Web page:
April 28, 2022

Don't delay if you want to play

UW Health urges families to schedule sports physicals now

Madison, Wis. – Experts with UW Health are encouraging young athletes to schedule their pre-participation sports physical exams with their primary care provider now to avoid a last-minute scramble before the start of school sports this summer.

Pre-participation physical exams have long been used in the United States to detect conditions that predispose the athlete to injury or illness. The exam, which typically includes a review of health history and examination of the cardiovascular and musculoskeletal systems, are required by the Wisconsin Interscholastic Athletic Association (WIAA) before athletes are allowed to participate in high school sports. Failure to complete the required exam on time can prevent athletes from starting their sport.

But according to Dr. David Bernhardt, pediatrician and sports medicine physician at UW Health, athletes should approach these exams with more than just sports in mind. He says routine sports physicals, though useful, are too narrow in focus and can sometimes neglect other issues that could be critically important to a high schooler’s well-being.

“Pre-participation physicals are a great opportunity for high schoolers to have a more comprehensive well visit with their primary care provider,” said Bernhardt. “Sports physicals are often the only time that adolescents schedule time with their pediatrician outside of visits for injuries or illness, so it makes sense that we use this time to evaluate these kids for more than just their readiness to engage in sports. There are many other topics that we should be discussing, like mental health, which can be just as important to a child’s short- and long-term well-being.”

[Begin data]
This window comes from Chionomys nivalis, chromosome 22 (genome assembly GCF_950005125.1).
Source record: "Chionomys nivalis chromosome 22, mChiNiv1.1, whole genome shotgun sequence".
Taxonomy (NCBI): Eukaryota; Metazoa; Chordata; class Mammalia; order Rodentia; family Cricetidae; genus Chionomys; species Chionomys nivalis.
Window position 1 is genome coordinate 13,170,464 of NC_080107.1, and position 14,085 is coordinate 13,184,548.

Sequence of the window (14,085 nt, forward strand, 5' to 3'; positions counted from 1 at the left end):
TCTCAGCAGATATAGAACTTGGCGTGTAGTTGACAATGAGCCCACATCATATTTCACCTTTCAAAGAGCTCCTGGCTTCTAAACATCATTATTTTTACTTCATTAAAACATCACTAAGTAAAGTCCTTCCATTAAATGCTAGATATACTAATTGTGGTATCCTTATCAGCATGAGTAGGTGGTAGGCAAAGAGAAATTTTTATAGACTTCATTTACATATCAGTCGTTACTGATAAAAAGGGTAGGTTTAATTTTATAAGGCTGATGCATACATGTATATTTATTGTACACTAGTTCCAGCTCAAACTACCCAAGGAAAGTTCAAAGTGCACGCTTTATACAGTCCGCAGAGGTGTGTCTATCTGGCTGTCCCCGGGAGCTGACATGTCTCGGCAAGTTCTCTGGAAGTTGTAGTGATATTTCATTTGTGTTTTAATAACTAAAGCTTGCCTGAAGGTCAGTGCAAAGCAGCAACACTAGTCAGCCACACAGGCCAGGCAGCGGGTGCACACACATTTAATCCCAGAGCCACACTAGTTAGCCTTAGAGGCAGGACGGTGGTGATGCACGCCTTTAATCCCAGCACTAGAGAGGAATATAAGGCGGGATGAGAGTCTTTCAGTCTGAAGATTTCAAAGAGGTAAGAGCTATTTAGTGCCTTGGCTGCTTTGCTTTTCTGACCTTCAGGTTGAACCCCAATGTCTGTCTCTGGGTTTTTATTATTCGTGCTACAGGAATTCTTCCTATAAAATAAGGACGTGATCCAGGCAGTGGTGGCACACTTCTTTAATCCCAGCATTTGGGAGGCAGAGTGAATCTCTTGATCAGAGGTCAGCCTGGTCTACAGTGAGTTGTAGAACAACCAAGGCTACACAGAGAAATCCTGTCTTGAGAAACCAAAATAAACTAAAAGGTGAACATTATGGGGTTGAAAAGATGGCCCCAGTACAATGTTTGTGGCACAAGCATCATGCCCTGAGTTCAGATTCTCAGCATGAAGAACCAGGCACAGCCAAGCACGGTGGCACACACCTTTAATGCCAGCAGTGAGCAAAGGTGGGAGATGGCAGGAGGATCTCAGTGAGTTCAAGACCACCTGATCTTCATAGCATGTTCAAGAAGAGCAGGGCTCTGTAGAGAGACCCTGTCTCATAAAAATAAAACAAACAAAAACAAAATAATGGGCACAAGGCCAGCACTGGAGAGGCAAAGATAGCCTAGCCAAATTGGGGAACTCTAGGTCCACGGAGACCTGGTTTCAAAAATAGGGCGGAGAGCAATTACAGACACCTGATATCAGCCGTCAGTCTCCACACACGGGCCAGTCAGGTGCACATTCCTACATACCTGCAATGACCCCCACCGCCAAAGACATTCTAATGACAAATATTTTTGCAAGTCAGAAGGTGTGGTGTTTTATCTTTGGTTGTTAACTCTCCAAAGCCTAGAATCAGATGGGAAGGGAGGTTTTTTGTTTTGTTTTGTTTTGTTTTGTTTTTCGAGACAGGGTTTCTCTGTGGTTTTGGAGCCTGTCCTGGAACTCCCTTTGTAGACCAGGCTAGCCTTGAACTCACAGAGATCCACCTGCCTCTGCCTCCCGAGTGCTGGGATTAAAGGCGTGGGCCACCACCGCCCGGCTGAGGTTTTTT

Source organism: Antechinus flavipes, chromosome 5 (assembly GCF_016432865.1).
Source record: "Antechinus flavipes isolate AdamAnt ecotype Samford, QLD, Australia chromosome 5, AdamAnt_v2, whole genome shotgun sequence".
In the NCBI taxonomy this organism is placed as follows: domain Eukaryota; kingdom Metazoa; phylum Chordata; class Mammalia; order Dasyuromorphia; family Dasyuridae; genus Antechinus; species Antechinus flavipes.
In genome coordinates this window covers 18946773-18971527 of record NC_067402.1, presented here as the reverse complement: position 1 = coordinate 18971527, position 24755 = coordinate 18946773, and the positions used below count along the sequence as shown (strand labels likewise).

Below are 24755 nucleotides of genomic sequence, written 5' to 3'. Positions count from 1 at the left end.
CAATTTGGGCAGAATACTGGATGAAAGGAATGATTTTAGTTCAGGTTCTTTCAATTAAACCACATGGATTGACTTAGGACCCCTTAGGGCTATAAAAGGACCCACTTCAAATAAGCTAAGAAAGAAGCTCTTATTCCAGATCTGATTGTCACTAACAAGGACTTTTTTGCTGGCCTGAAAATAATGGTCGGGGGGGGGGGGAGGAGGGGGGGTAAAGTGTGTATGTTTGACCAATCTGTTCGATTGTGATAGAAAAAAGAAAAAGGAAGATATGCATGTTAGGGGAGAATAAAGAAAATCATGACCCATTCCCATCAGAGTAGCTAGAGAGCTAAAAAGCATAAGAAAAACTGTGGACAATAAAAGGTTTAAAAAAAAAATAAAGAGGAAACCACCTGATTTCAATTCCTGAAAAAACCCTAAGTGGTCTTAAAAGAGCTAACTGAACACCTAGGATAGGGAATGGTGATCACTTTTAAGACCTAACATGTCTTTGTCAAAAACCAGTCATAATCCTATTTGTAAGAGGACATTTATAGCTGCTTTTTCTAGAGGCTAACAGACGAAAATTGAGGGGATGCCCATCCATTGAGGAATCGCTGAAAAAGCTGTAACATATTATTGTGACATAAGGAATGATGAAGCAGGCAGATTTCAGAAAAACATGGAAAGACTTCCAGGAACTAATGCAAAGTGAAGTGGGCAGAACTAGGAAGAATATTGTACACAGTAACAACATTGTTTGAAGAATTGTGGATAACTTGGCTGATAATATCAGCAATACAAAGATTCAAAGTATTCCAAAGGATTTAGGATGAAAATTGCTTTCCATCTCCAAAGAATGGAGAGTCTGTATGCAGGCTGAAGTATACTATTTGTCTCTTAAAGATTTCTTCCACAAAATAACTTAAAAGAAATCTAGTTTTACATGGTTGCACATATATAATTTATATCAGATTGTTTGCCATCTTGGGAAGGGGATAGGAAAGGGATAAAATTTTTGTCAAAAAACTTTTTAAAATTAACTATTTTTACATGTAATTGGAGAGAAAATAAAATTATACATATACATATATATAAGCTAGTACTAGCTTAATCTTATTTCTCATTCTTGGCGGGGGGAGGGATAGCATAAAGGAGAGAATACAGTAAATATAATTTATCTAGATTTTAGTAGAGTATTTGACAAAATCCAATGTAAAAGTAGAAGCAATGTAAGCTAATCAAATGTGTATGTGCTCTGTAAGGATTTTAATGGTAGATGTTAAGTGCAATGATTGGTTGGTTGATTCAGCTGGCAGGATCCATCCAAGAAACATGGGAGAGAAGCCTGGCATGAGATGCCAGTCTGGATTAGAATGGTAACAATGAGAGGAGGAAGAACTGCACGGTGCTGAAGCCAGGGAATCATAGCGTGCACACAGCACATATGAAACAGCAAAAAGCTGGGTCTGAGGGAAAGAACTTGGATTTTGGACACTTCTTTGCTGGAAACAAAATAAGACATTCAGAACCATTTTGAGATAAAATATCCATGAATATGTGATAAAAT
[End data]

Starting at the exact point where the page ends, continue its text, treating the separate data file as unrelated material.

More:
Bernhardt says athletes should always go to their primary care provider for these exams because it ensures continuity of care and allows the athlete’s physician to identify changes over time and react appropriately. He also says physical exams that are performed in retail-based clinics or in schools often lack privacy, which can make it less likely for adolescents to disclose private or potentially embarrassing concerns during the exam.